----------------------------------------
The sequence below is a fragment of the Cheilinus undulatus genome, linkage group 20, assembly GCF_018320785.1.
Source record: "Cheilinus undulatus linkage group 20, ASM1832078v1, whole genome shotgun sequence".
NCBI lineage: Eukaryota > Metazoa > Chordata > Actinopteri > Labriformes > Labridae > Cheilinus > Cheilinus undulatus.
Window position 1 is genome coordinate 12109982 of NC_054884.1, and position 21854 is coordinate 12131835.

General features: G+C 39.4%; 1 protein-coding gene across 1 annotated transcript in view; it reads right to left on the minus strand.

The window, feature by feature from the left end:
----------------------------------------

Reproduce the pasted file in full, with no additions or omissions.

The sequence below is a fragment of the Cheilinus undulatus genome, linkage group 20, assembly GCF_018320785.1.
Source record: "Cheilinus undulatus linkage group 20, ASM1832078v1, whole genome shotgun sequence".
NCBI lineage: Eukaryota > Metazoa > Chordata > Actinopteri > Labriformes > Labridae > Cheilinus > Cheilinus undulatus.
Window position 1 is genome coordinate 12109982 of NC_054884.1, and position 21854 is coordinate 12131835.

General features: G+C 39.4%; 1 protein-coding gene across 1 annotated transcript in view; it reads right to left on the minus strand.

The window, feature by feature from the left end: